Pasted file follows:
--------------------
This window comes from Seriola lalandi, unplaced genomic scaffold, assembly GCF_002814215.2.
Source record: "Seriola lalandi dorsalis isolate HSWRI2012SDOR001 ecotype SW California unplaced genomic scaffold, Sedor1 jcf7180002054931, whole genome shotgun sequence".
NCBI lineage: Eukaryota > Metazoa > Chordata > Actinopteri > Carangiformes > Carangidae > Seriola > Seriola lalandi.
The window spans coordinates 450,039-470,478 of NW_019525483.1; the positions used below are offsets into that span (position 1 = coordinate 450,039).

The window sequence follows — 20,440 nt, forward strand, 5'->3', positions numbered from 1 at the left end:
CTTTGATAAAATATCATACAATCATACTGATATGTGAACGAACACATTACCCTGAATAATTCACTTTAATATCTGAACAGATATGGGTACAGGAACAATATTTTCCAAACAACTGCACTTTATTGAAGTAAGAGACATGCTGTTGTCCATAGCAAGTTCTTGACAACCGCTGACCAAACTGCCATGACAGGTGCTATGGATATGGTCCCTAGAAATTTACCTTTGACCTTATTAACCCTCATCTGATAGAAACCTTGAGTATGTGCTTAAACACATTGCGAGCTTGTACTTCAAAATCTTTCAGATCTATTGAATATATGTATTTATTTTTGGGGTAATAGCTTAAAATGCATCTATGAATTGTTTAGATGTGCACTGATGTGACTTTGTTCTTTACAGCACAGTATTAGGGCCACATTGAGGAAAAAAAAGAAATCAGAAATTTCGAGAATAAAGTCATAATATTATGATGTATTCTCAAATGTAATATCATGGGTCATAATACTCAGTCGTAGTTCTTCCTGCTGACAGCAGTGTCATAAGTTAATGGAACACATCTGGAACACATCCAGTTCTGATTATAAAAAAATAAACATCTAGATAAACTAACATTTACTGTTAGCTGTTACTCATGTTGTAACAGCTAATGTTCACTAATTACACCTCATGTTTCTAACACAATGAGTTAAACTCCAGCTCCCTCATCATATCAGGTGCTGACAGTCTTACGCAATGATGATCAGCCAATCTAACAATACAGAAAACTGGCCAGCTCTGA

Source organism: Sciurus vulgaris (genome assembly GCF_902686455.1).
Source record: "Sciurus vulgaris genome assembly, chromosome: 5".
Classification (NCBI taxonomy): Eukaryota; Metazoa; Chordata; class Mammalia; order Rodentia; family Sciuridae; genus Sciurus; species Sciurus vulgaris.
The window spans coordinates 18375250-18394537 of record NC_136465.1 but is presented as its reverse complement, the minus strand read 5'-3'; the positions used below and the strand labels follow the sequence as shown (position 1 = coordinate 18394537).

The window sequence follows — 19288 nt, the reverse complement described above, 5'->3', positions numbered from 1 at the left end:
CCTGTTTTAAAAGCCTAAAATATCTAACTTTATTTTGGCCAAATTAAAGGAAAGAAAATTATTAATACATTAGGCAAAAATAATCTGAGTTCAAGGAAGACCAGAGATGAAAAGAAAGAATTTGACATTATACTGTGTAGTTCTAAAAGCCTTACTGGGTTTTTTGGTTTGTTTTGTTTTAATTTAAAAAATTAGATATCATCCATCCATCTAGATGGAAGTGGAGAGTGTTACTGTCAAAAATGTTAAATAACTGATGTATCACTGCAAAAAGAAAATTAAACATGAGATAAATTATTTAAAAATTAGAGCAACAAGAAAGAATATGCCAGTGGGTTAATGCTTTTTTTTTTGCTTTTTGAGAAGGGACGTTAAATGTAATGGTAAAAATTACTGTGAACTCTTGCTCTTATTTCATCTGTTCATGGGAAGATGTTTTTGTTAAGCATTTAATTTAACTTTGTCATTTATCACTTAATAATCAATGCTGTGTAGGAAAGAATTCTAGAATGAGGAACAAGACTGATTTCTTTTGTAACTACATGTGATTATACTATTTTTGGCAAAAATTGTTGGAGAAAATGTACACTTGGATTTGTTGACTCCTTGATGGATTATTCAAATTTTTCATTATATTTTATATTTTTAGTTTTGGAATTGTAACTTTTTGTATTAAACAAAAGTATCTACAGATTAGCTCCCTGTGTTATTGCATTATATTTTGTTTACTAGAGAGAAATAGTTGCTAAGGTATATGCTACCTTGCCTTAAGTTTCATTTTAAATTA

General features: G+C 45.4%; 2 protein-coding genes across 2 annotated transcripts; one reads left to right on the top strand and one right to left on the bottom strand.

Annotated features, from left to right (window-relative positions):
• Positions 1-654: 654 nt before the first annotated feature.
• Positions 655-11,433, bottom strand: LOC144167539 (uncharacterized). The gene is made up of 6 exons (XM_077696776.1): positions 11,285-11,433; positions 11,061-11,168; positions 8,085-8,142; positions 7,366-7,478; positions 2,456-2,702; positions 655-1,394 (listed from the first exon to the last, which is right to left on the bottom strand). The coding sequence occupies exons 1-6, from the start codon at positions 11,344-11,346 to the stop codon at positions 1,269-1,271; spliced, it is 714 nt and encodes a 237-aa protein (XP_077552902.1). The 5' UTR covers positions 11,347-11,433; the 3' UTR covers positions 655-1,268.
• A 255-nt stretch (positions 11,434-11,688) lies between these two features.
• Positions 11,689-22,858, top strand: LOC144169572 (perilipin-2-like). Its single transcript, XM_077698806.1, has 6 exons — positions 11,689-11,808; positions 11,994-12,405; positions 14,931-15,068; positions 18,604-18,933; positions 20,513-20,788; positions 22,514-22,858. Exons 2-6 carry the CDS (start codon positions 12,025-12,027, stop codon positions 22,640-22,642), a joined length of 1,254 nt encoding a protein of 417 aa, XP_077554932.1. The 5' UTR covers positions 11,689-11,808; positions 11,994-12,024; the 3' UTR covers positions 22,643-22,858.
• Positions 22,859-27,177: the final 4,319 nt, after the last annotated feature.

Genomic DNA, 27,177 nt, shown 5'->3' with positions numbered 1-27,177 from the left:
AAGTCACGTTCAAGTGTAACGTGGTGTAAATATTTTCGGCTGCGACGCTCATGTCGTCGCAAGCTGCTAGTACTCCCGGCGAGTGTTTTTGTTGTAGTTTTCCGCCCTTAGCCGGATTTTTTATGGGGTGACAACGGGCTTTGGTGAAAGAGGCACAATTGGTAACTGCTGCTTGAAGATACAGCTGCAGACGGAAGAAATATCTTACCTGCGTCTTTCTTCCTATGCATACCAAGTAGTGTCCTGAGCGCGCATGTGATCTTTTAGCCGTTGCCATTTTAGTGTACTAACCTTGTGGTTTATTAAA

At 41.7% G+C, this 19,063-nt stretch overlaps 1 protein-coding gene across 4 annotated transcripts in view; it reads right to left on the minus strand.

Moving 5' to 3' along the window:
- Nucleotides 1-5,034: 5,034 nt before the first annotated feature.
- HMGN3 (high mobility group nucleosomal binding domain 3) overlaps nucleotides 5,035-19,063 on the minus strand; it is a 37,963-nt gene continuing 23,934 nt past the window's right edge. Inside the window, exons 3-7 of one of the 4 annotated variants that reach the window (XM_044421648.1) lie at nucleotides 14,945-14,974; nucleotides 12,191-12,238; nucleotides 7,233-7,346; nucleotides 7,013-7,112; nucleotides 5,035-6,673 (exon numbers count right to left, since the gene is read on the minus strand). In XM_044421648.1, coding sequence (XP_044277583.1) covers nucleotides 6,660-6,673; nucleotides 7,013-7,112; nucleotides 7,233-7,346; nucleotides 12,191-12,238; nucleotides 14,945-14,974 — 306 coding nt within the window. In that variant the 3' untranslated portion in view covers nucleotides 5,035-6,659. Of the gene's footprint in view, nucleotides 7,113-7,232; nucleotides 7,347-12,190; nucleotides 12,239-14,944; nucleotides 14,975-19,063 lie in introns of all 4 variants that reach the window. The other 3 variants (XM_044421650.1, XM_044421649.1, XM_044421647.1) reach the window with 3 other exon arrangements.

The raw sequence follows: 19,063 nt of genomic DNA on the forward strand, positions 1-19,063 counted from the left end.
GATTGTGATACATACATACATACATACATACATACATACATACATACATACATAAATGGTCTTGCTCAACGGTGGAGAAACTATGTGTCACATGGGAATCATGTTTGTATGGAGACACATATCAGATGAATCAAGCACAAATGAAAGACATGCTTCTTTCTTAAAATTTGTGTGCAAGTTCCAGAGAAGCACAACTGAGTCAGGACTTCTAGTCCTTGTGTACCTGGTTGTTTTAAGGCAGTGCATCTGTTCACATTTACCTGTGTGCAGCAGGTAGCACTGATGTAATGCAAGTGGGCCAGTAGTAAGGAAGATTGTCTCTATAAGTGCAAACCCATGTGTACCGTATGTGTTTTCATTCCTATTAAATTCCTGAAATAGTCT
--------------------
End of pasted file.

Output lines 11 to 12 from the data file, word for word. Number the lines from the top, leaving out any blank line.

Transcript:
The window sequence follows — 19288 nt, the reverse complement described above, 5'->3', positions numbered from 1 at the left end:
CCTGTTTTAAAAGCCTAAAATATCTAACTTTATTTTGGCCAAATTAAAGGAAAGAAAATTATTAATACATTAGGCAAAAATAATCTGAGTTCAAGGAAGACCAGAGATGAAAAGAAAGAATTTGACATTATACTGTGTAGTTCTAAAAGCCTTACTGGGTTTTTTGGTTTGTTTTGTTTTAATTTAAAAAATTAGATATCATCCATCCATCTAGATGGAAGTGGAGAGTGTTACTGTCAAAAATGTTAAATAACTGATGTATCACTGCAAAAAGAAAATTAAACATGAGATAAATTATTTAAAAATTAGAGCAACAAGAAAGAATATGCCAGTGGGTTAATGCTTTTTTTTTTGCTTTTTGAGAAGGGACGTTAAATGTAATGGTAAAAATTACTGTGAACTCTTGCTCTTATTTCATCTGTTCATGGGAAGATGTTTTTGTTAAGCATTTAATTTAACTTTGTCATTTATCACTTAATAATCAATGCTGTGTAGGAAAGAATTCTAGAATGAGGAACAAGACTGATTTCTTTTGTAACTACATGTGATTATACTATTTTTGGCAAAAATTGTTGGAGAAAATGTACACTTGGATTTGTTGACTCCTTGATGGATTATTCAAATTTTTCATTATATTTTATATTTTTAGTTTTGGAATTGTAACTTTTTGTATTAAACAAAAGTATCTACAGATTAGCTCCCTGTGTTATTGCATTATATTTTGTTTACTAGAGAGAAATAGTTGCTAAGGTATATGCTACCTTGCCTTAAGTTTCATTTTAAATTA